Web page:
Kakabeak planting at Lake Opouahi, Saturday, June 23 2012
We arrived at Lake Opouahi at 9.00 am with blue skies, but it was cool and windy.After a quick briefing from Alan Lee of DoC, we set out to plant this year’s kakabeak. With spades, warm clothes, hats, gloves and 145 plants from the volunteers’ nursery, we entered the secured compound and planted in the areas Alan had previously sprayed. We were mainly planting in groups of 10 around the various sites near the entrance and along the west side of the perimeter.
After the first hour’s planting, we carried the remaining 100 plants further uphill to their various locations. These were higher up from the entrance gate, and wonderful views of the lake and the surrounding hills made the morning’s planting go quickly.
Since we last visited, the previous shelter has been removed and construction of a new shelter and canoe storage shed is under way.Two ECOED personnel and their tracker dog arrived at mid-morning. They were to find and return two young kiwis to the Kawekas. The six-month-old kiwis weighed about a kilo and at this stage are old enough to defend themselves against predators and ready to be released back into the bush. One healthy kiwi was shown to the group.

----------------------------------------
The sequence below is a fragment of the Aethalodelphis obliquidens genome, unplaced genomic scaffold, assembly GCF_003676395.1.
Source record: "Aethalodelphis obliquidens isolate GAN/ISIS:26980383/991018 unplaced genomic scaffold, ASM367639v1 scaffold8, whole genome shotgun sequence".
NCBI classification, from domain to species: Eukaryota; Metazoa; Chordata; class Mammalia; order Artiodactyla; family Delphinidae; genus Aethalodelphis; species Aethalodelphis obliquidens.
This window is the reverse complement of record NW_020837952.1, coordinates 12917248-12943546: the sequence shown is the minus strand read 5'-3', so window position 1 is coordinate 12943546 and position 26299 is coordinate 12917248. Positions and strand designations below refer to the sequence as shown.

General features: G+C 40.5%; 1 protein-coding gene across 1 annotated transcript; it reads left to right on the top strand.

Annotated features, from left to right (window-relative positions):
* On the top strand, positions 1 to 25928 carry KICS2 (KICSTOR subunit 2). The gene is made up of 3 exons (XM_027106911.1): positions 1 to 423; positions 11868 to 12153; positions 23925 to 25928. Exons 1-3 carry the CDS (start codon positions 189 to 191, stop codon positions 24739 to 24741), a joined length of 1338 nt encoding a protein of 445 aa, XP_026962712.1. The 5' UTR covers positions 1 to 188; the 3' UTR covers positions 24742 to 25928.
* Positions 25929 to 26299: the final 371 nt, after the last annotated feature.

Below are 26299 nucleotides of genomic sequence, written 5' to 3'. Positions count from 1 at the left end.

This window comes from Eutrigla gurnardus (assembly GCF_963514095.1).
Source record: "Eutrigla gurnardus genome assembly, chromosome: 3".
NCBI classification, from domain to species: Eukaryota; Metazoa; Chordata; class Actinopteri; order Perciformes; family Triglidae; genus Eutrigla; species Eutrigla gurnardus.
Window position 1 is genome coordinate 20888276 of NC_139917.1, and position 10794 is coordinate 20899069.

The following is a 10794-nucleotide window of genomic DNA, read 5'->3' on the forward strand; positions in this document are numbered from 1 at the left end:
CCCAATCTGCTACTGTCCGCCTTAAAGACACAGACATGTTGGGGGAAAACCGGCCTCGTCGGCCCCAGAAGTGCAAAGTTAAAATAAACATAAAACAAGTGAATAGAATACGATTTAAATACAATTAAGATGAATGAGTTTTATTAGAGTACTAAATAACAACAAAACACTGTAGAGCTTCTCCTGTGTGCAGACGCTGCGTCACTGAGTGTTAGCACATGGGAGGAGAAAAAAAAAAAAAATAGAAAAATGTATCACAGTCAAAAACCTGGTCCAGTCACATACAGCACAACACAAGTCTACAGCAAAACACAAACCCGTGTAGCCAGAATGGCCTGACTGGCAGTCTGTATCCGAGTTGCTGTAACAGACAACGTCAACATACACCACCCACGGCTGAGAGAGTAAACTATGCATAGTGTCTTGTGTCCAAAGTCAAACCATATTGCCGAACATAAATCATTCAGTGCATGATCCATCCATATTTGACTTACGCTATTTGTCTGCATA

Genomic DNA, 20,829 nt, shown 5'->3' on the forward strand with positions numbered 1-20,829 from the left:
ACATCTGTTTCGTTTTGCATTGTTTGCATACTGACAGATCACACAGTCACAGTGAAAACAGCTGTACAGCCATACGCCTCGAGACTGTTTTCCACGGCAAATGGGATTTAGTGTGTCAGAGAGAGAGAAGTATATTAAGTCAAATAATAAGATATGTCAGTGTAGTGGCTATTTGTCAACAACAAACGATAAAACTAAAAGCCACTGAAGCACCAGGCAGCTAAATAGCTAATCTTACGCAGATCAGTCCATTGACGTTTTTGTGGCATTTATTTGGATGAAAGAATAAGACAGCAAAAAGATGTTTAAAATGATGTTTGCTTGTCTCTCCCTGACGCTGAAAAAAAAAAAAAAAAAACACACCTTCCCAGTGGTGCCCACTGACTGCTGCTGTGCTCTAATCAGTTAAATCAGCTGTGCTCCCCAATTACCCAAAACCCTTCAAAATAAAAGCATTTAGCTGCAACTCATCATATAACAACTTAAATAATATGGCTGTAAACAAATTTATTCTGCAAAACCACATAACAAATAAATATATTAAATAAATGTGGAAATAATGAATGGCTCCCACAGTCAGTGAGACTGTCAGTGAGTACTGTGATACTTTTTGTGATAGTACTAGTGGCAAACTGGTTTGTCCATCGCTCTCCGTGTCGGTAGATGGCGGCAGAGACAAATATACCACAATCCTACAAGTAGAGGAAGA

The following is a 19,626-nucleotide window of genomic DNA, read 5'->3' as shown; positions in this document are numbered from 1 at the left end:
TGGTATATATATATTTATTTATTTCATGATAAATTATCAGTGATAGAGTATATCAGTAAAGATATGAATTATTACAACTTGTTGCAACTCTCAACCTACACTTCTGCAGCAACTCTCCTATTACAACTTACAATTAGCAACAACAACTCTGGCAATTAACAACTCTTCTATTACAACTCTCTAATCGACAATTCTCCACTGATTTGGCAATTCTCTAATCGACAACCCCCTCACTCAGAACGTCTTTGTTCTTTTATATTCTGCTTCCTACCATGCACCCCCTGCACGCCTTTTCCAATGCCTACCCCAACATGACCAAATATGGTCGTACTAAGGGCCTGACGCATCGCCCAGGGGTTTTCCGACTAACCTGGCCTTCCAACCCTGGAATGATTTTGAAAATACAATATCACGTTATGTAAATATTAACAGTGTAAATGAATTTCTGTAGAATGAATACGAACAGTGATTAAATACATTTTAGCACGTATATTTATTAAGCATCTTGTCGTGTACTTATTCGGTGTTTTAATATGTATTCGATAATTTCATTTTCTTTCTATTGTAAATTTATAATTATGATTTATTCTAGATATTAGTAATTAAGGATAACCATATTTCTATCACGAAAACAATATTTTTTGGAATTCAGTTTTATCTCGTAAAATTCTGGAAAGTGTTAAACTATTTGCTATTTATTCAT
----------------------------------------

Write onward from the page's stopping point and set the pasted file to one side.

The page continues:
After morning tea, we completed the remaining plantings and had lunch. Then a quick survey for any remaining acacias around the lake edge was undertaken. We continued to walk right around the lake after completing this exercise, and returned to the vehicles.
With the winds strengthening during the day, and the day’s tasks completed, we headed home at 2.30 pm.
Planters: John Marshall, Anne Nelson, Ted Angove, Penny and Arthur Mead, Alan Lee (DoC) and reporter Keith Moretta